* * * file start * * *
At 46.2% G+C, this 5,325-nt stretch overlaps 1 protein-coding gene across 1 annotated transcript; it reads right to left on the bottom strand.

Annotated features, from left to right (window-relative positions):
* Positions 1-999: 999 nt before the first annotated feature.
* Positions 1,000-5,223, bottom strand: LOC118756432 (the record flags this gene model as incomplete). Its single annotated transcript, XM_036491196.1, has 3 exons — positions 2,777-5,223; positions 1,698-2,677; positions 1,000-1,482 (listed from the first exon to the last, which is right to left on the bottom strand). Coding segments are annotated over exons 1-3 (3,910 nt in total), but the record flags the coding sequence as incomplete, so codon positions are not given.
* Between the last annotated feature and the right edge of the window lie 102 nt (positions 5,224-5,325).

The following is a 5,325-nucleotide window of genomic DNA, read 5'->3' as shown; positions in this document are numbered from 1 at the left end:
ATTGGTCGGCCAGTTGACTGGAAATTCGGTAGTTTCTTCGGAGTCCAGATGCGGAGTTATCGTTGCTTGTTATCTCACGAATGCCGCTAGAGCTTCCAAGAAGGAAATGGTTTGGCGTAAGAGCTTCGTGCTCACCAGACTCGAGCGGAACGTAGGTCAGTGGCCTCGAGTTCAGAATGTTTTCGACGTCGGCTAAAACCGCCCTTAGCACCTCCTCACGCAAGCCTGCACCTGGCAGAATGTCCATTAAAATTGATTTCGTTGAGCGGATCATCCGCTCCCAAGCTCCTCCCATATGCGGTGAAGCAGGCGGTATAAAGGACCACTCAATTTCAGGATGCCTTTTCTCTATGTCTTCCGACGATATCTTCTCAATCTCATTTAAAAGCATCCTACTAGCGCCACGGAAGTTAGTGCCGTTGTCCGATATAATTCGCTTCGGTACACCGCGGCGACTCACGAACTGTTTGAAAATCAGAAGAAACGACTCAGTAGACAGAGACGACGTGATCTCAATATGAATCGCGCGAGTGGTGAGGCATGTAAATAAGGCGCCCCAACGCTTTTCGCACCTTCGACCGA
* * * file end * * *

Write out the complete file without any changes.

At 46.2% G+C, this 5,325-nt stretch overlaps 1 protein-coding gene across 1 annotated transcript; it reads right to left on the bottom strand.

Annotated features, from left to right (window-relative positions):
* Positions 1-999: 999 nt before the first annotated feature.
* Positions 1,000-5,223, bottom strand: LOC118756432 (the record flags this gene model as incomplete). Its single annotated transcript, XM_036491196.1, has 3 exons — positions 2,777-5,223; positions 1,698-2,677; positions 1,000-1,482 (listed from the first exon to the last, which is right to left on the bottom strand). Coding segments are annotated over exons 1-3 (3,910 nt in total), but the record flags the coding sequence as incomplete, so codon positions are not given.
* Between the last annotated feature and the right edge of the window lie 102 nt (positions 5,224-5,325).

The following is a 5,325-nucleotide window of genomic DNA, read 5'->3' as shown; positions in this document are numbered from 1 at the left end:
ATTGGTCGGCCAGTTGACTGGAAATTCGGTAGTTTCTTCGGAGTCCAGATGCGGAGTTATCGTTGCTTGTTATCTCACGAATGCCGCTAGAGCTTCCAAGAAGGAAATGGTTTGGCGTAAGAGCTTCGTGCTCACCAGACTCGAGCGGAACGTAGGTCAGTGGCCTCGAGTTCAGAATGTTTTCGACGTCGGCTAAAACCGCCCTTAGCACCTCCTCACGCAAGCCTGCACCTGGCAGAATGTCCATTAAAATTGATTTCGTTGAGCGGATCATCCGCTCCCAAGCTCCTCCCATATGCGGTGAAGCAGGCGGTATAAAGGACCACTCAATTTCAGGATGCCTTTTCTCTATGTCTTCCGACGATATCTTCTCAATCTCATTTAAAAGCATCCTACTAGCGCCACGGAAGTTAGTGCCGTTGTCCGATATAATTCGCTTCGGTACACCGCGGCGACTCACGAACTGTTTGAAAATCAGAAGAAACGACTCAGTAGACAGAGACGACGTGATCTCAATATGAATCGCGCGAGTGGTGAGGCATGTAAATAAGGCGCCCCAACGCTTTTCGCACCTTCGACCGA